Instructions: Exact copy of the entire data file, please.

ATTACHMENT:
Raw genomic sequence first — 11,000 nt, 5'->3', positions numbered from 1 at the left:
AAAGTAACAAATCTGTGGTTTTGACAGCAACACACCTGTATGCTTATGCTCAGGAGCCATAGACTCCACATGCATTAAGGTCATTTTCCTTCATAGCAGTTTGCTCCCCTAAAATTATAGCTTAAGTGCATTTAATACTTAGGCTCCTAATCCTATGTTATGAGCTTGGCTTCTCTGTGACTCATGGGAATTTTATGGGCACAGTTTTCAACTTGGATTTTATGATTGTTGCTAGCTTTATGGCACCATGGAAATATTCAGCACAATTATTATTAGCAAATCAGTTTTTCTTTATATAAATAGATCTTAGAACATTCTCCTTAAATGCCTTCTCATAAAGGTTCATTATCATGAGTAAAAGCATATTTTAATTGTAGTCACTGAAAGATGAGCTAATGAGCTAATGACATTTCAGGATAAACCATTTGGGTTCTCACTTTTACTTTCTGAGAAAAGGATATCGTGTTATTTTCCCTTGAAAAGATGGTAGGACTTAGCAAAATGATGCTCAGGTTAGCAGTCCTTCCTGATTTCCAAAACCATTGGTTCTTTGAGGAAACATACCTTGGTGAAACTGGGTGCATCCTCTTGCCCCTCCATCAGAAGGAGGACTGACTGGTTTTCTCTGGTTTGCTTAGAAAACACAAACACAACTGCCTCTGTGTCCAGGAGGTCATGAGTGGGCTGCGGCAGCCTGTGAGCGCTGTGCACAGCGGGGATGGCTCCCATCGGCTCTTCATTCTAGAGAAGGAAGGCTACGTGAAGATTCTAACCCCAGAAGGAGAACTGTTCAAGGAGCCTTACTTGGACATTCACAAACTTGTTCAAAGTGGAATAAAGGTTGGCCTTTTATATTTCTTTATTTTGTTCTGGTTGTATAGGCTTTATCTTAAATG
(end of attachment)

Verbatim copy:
Raw genomic sequence first — 11,000 nt, 5'->3', positions numbered from 1 at the left:
AAAGTAACAAATCTGTGGTTTTGACAGCAACACACCTGTATGCTTATGCTCAGGAGCCATAGACTCCACATGCATTAAGGTCATTTTCCTTCATAGCAGTTTGCTCCCCTAAAATTATAGCTTAAGTGCATTTAATACTTAGGCTCCTAATCCTATGTTATGAGCTTGGCTTCTCTGTGACTCATGGGAATTTTATGGGCACAGTTTTCAACTTGGATTTTATGATTGTTGCTAGCTTTATGGCACCATGGAAATATTCAGCACAATTATTATTAGCAAATCAGTTTTTCTTTATATAAATAGATCTTAGAACATTCTCCTTAAATGCCTTCTCATAAAGGTTCATTATCATGAGTAAAAGCATATTTTAATTGTAGTCACTGAAAGATGAGCTAATGAGCTAATGACATTTCAGGATAAACCATTTGGGTTCTCACTTTTACTTTCTGAGAAAAGGATATCGTGTTATTTTCCCTTGAAAAGATGGTAGGACTTAGCAAAATGATGCTCAGGTTAGCAGTCCTTCCTGATTTCCAAAACCATTGGTTCTTTGAGGAAACATACCTTGGTGAAACTGGGTGCATCCTCTTGCCCCTCCATCAGAAGGAGGACTGACTGGTTTTCTCTGGTTTGCTTAGAAAACACAAACACAACTGCCTCTGTGTCCAGGAGGTCATGAGTGGGCTGCGGCAGCCTGTGAGCGCTGTGCACAGCGGGGATGGCTCCCATCGGCTCTTCATTCTAGAGAAGGAAGGCTACGTGAAGATTCTAACCCCAGAAGGAGAACTGTTCAAGGAGCCTTACTTGGACATTCACAAACTTGTTCAAAGTGGAATAAAGGTTGGCCTTTTATATTTCTTTATTTTGTTCTGGTTGTATAGGCTTTATCTTAAATG